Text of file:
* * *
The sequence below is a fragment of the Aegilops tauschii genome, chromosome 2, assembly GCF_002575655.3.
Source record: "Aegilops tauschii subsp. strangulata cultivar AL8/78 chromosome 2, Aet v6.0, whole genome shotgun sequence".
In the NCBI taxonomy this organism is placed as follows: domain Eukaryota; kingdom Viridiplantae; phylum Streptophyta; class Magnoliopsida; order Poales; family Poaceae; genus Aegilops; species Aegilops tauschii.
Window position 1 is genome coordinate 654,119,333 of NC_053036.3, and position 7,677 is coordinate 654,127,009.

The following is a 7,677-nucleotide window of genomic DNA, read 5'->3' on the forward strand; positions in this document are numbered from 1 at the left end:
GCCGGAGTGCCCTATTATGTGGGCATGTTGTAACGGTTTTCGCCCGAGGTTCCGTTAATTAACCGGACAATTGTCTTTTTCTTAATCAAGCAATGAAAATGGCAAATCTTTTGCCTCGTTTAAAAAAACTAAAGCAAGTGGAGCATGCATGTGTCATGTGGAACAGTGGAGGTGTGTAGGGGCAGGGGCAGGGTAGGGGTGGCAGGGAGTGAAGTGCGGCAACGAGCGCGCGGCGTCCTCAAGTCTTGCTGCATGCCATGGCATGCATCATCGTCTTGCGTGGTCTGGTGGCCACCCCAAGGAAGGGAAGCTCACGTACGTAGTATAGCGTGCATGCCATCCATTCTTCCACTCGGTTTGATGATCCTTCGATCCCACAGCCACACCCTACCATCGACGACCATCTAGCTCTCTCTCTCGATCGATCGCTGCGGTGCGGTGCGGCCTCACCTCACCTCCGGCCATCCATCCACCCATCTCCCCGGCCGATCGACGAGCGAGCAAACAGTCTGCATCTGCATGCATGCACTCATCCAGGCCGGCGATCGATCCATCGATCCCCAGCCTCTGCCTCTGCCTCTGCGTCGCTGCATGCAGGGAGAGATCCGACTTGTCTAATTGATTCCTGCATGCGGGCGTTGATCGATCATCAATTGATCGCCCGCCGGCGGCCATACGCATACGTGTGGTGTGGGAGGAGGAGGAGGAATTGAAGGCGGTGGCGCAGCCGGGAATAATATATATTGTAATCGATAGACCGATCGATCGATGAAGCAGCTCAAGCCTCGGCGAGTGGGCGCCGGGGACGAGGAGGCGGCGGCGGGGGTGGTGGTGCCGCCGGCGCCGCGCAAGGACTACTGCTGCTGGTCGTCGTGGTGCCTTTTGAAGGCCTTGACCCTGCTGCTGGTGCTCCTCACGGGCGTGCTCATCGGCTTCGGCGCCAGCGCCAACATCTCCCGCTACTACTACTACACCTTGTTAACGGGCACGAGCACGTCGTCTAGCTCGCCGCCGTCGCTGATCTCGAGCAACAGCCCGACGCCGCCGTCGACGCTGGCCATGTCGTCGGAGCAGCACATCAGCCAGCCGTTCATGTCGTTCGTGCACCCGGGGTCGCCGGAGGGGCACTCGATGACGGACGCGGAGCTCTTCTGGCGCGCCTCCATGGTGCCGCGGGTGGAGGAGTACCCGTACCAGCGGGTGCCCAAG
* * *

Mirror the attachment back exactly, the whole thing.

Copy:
The sequence below is a fragment of the Aegilops tauschii genome, chromosome 2, assembly GCF_002575655.3.
Source record: "Aegilops tauschii subsp. strangulata cultivar AL8/78 chromosome 2, Aet v6.0, whole genome shotgun sequence".
In the NCBI taxonomy this organism is placed as follows: domain Eukaryota; kingdom Viridiplantae; phylum Streptophyta; class Magnoliopsida; order Poales; family Poaceae; genus Aegilops; species Aegilops tauschii.
Window position 1 is genome coordinate 654,119,333 of NC_053036.3, and position 7,677 is coordinate 654,127,009.

The following is a 7,677-nucleotide window of genomic DNA, read 5'->3' on the forward strand; positions in this document are numbered from 1 at the left end:
GCCGGAGTGCCCTATTATGTGGGCATGTTGTAACGGTTTTCGCCCGAGGTTCCGTTAATTAACCGGACAATTGTCTTTTTCTTAATCAAGCAATGAAAATGGCAAATCTTTTGCCTCGTTTAAAAAAACTAAAGCAAGTGGAGCATGCATGTGTCATGTGGAACAGTGGAGGTGTGTAGGGGCAGGGGCAGGGTAGGGGTGGCAGGGAGTGAAGTGCGGCAACGAGCGCGCGGCGTCCTCAAGTCTTGCTGCATGCCATGGCATGCATCATCGTCTTGCGTGGTCTGGTGGCCACCCCAAGGAAGGGAAGCTCACGTACGTAGTATAGCGTGCATGCCATCCATTCTTCCACTCGGTTTGATGATCCTTCGATCCCACAGCCACACCCTACCATCGACGACCATCTAGCTCTCTCTCTCGATCGATCGCTGCGGTGCGGTGCGGCCTCACCTCACCTCCGGCCATCCATCCACCCATCTCCCCGGCCGATCGACGAGCGAGCAAACAGTCTGCATCTGCATGCATGCACTCATCCAGGCCGGCGATCGATCCATCGATCCCCAGCCTCTGCCTCTGCCTCTGCGTCGCTGCATGCAGGGAGAGATCCGACTTGTCTAATTGATTCCTGCATGCGGGCGTTGATCGATCATCAATTGATCGCCCGCCGGCGGCCATACGCATACGTGTGGTGTGGGAGGAGGAGGAGGAATTGAAGGCGGTGGCGCAGCCGGGAATAATATATATTGTAATCGATAGACCGATCGATCGATGAAGCAGCTCAAGCCTCGGCGAGTGGGCGCCGGGGACGAGGAGGCGGCGGCGGGGGTGGTGGTGCCGCCGGCGCCGCGCAAGGACTACTGCTGCTGGTCGTCGTGGTGCCTTTTGAAGGCCTTGACCCTGCTGCTGGTGCTCCTCACGGGCGTGCTCATCGGCTTCGGCGCCAGCGCCAACATCTCCCGCTACTACTACTACACCTTGTTAACGGGCACGAGCACGTCGTCTAGCTCGCCGCCGTCGCTGATCTCGAGCAACAGCCCGACGCCGCCGTCGACGCTGGCCATGTCGTCGGAGCAGCACATCAGCCAGCCGTTCATGTCGTTCGTGCACCCGGGGTCGCCGGAGGGGCACTCGATGACGGACGCGGAGCTCTTCTGGCGCGCCTCCATGGTGCCGCGGGTGGAGGAGTACCCGTACCAGCGGGTGCCCAAG